Haydn & Hummel: Trumpet Concertos (CD review)

Also, Albinoni: Concerto "Saint Marc"; Torelli: Sonata a Cinque. Martin Berinbaum, trumpet; Johannes Somary, English Chamber Orchestra. Vanguard SVC-136.

I've never met a recording of Haydn's Trumpet Concerto in E flat major I didn't like. Since first hearing the work as a teenager over fifty years ago, I've probably heard dozens of recordings of Joseph Haydn's Concerto, and I admit I've liked them all. Oh, there have been extreme variations in matters of sound and tempo and such, to be sure, as with the comparisons I'll make in a minute, but the performances have always seemed to come up right. Can't say why. Maybe I find the piece so charming I just can't not like it, no matter what. In any case, this 2000 reissue from Vanguard featuring a young Martin Berinbaum on trumpet appears as beautifully played as any and has the advantage of good, lucid sound and sensible accompaniment.

OK, so Mr. Berinbaum isn't quite so young anymore, but he was when he recorded this program in 1972. The booklet note tells us that the recording "was selected to be one of 500 albums in the 'President's Collection' at the White House." It certainly rates such a distinction; Berinbaum plays with grace and refinement, plus an infectiously joyous spirit.

Martin Berinbaum
Like many other discs, this one couples the Haydn with Johann Hummel's Trumpet Concerto, a piece equally appealing in its own way and equally well played by Berinbaum and company. In addition, the issue includes two short baroque works for trumpet, the Concerto "Saint Marc" by Tommaso Albinoni and the Sonata a Cinque, No. 7 by Giuseppe Torelli, the latter a solo number for trumpet, four strings, and continuo. The timings for all four works on the disc still don't add up to much, a little less than fifty minutes, but the interpretations are well worth one's while.

The 1972 analogue recording dates from a period when the English Chamber Orchestra were in extraordinarily good form. It's the era when Daniel Barenboim recorded so much good Mozart with the group. Here, the late Johannes Somary leads them in exemplary, highly satisfying performances. Moreover, the orchestra's playing is alert to Somary's elegant yet lively direction.

Vanguard's 24-bit remastered sound makes the orchestra seem very slightly top heavy but overall quite clear, with the sound of the trumpet near perfect. There is only the faintest trace of roughness in the highest frequencies to betray the disc's age. I'd say if you have a stereo system inclined toward brightness, you might find the recording a bit edgy, but if your system projects a fairly smooth, well-balanced sonic image, you should find the recording sounding quite natural and transparent throughout its range.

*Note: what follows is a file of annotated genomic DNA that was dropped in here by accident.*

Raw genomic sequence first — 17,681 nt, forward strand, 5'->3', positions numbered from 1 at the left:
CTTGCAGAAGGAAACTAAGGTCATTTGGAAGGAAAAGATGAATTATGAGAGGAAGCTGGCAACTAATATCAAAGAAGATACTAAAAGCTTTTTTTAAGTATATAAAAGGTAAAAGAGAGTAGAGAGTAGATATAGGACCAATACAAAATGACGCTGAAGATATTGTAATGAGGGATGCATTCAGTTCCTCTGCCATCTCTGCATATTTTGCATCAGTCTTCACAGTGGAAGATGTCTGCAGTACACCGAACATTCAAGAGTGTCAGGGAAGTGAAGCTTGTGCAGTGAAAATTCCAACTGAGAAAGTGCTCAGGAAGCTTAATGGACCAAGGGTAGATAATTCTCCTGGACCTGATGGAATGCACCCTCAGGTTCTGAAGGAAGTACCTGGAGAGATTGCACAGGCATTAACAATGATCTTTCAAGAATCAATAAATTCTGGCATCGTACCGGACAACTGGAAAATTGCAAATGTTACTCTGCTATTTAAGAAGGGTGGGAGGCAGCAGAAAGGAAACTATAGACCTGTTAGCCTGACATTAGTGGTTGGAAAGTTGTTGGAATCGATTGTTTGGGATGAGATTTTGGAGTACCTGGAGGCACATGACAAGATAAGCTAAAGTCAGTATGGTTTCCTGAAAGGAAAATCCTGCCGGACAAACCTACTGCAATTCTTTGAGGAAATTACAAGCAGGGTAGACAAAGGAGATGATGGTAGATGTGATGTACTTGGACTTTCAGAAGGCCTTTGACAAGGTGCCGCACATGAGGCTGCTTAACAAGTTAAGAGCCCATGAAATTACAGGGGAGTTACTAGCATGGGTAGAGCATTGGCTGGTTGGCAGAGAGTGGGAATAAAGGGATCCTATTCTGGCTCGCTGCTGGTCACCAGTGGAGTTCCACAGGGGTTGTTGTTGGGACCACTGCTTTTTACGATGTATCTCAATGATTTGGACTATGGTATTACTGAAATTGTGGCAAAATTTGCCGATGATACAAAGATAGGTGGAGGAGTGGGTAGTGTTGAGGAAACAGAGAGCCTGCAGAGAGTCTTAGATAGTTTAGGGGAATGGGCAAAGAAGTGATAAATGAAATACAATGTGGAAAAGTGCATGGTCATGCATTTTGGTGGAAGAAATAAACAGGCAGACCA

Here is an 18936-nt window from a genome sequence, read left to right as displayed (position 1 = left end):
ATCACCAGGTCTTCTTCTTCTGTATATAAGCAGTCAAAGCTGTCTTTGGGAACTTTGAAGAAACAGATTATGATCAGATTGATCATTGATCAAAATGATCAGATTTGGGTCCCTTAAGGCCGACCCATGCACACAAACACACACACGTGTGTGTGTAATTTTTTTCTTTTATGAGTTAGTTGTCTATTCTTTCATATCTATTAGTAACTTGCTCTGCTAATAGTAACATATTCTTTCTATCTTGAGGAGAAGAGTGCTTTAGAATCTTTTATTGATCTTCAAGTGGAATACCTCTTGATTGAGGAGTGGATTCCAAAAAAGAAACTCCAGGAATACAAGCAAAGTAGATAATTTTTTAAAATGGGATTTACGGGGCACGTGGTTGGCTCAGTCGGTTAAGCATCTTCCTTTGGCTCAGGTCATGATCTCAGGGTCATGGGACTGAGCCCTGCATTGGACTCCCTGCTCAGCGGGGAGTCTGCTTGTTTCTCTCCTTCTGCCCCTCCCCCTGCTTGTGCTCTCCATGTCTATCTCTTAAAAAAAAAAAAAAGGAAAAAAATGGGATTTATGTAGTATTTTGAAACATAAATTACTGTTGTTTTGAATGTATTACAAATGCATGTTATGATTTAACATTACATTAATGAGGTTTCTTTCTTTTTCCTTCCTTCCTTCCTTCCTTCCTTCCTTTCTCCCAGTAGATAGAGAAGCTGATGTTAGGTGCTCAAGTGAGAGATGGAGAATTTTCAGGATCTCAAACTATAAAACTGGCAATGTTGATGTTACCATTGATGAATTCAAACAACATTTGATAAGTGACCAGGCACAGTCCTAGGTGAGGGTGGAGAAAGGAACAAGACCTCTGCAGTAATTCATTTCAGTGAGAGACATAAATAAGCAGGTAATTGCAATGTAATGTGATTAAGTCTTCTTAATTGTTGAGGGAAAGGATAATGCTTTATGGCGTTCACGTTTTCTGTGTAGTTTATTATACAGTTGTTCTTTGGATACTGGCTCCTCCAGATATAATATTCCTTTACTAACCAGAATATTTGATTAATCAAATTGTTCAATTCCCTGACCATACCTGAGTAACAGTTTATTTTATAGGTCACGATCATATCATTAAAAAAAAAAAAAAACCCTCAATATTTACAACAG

Two other CDs I had on hand at the time of this review, Schwarz on Delos and Marsalis on Sony, sounded a bit soft and veiled by comparison. All of which is to suggest that this Vanguard reissue is a treasure.

JJP

To listen to a brief excerpt from this album, click on the forward arrow:


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John J. Puccio

John J. Puccio

About the Author

Understand, I'm just an everyday guy reacting to something I love. And I've been doing it for a very long time, my appreciation for classical music starting with the musical excerpts on The Big John and Sparkie radio show in the early Fifties and the purchase of my first recording, The 101 Strings Play the Classics, around 1956. In the late Sixties I began teaching high school English and Film Studies as well as becoming interested in hi-fi, my audio ambitions graduating me from a pair of AR-3 speakers to the Fulton J's recommended by The Stereophile's J. Gordon Holt. In the early Seventies, I began writing for a number of audio magazines, including Audio Excellence, Audio Forum, The Boston Audio Society Speaker, The American Record Guide, and from 1976 until 2008, The $ensible Sound, for which I served as Classical Music Editor.

Today, I'm retired from teaching and use a pair of bi-amped VMPS RM40s loudspeakers for my listening. In addition to writing the Classical Candor blog, I served as the Movie Review Editor for the Web site Movie Metropolis (formerly DVDTown) from 1997-2013. Music and movies. Life couldn't be better.

Mission Statement

It is the goal of Classical Candor to promote the enjoyment of classical music. Other forms of music come and go--minuets, waltzes, ragtime, blues, jazz, bebop, country-western, rock-'n'-roll, heavy metal, rap, and the rest--but classical music has been around for hundreds of years and will continue to be around for hundreds more. It's no accident that every major city in the world has one or more symphony orchestras.

When I was young, I heard it said that only intellectuals could appreciate classical music, that it required dedicated concentration to appreciate. Nonsense. I'm no intellectual, and I've always loved classical music. Anyone who's ever seen and enjoyed Disney's Fantasia or a Looney Tunes cartoon playing Rossini's William Tell Overture or Liszt's Hungarian Rhapsody No. 2 can attest to the power and joy of classical music, and that's just about everybody.

So, if Classical Candor can expand one's awareness of classical music and bring more joy to one's life, more power to it. It's done its job.

Contact Information

Readers with polite, courteous, helpful letters may send them to pucciojj@gmail.com.

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"Their Master's Voice" by Michael Sowa

"Their Master's Voice" by Michael Sowa